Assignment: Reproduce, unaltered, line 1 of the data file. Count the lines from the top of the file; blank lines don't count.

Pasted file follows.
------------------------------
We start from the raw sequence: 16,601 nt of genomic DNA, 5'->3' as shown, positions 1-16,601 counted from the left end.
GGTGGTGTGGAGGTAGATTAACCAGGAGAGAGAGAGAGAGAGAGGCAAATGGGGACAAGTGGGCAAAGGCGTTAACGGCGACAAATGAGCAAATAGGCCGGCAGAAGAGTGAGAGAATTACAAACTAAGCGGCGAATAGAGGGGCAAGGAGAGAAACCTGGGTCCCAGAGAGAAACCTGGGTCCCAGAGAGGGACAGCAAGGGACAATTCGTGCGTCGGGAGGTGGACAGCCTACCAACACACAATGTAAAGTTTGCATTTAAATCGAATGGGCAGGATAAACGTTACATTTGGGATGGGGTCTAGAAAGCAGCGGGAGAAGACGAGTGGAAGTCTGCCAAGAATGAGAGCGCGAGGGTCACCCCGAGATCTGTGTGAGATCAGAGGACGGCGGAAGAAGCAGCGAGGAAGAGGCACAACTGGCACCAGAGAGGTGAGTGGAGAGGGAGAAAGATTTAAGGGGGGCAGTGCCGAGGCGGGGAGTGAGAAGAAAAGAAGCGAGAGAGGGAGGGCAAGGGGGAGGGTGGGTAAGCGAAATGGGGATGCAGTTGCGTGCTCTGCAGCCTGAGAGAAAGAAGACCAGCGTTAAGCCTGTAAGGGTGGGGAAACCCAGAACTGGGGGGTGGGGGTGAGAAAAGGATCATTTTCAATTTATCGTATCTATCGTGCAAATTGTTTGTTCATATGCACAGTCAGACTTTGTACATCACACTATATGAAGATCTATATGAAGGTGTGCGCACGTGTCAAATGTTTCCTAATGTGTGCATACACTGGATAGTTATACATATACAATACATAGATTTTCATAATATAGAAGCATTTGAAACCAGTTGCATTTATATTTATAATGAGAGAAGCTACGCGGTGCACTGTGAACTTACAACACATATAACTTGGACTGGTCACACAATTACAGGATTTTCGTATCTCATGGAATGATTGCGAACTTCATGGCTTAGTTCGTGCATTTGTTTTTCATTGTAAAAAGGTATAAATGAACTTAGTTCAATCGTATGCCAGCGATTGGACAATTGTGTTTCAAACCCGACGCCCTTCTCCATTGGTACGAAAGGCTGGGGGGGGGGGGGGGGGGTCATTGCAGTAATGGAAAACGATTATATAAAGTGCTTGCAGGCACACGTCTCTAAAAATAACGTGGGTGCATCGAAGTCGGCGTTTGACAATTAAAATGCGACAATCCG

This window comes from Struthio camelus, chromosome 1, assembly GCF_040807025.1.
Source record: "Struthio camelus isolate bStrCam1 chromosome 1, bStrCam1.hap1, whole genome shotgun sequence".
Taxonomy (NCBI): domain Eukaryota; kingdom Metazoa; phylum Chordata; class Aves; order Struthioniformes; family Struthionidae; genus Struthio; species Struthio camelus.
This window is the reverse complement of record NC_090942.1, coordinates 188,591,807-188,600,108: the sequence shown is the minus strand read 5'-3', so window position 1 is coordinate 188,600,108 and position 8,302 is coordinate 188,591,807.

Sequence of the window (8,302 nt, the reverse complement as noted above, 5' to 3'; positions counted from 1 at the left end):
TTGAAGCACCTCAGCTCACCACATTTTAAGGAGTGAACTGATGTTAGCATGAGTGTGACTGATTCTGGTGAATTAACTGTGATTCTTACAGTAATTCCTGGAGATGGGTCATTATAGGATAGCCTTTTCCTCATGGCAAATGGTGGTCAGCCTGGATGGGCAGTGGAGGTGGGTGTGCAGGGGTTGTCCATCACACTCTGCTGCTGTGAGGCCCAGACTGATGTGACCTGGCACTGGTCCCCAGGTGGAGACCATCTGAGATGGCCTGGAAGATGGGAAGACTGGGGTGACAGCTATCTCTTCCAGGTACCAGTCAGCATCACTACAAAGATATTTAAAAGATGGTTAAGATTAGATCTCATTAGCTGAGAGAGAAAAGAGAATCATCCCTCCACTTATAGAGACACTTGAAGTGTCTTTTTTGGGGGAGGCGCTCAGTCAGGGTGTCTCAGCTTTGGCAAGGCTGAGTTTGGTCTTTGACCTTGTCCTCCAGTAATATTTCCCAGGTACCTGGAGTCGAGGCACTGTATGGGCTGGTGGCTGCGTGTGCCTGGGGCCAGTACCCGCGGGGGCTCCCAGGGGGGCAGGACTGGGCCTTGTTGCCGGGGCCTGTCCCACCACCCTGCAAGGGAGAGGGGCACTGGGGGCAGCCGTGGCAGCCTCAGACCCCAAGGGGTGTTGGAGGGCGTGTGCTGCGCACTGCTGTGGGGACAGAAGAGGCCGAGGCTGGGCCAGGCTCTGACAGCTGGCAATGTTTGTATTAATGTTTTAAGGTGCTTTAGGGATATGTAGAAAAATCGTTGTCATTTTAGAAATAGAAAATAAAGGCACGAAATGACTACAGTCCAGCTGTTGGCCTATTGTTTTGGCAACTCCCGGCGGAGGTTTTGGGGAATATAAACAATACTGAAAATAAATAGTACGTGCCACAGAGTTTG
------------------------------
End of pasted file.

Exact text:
We start from the raw sequence: 16,601 nt of genomic DNA, 5'->3' as shown, positions 1-16,601 counted from the left end.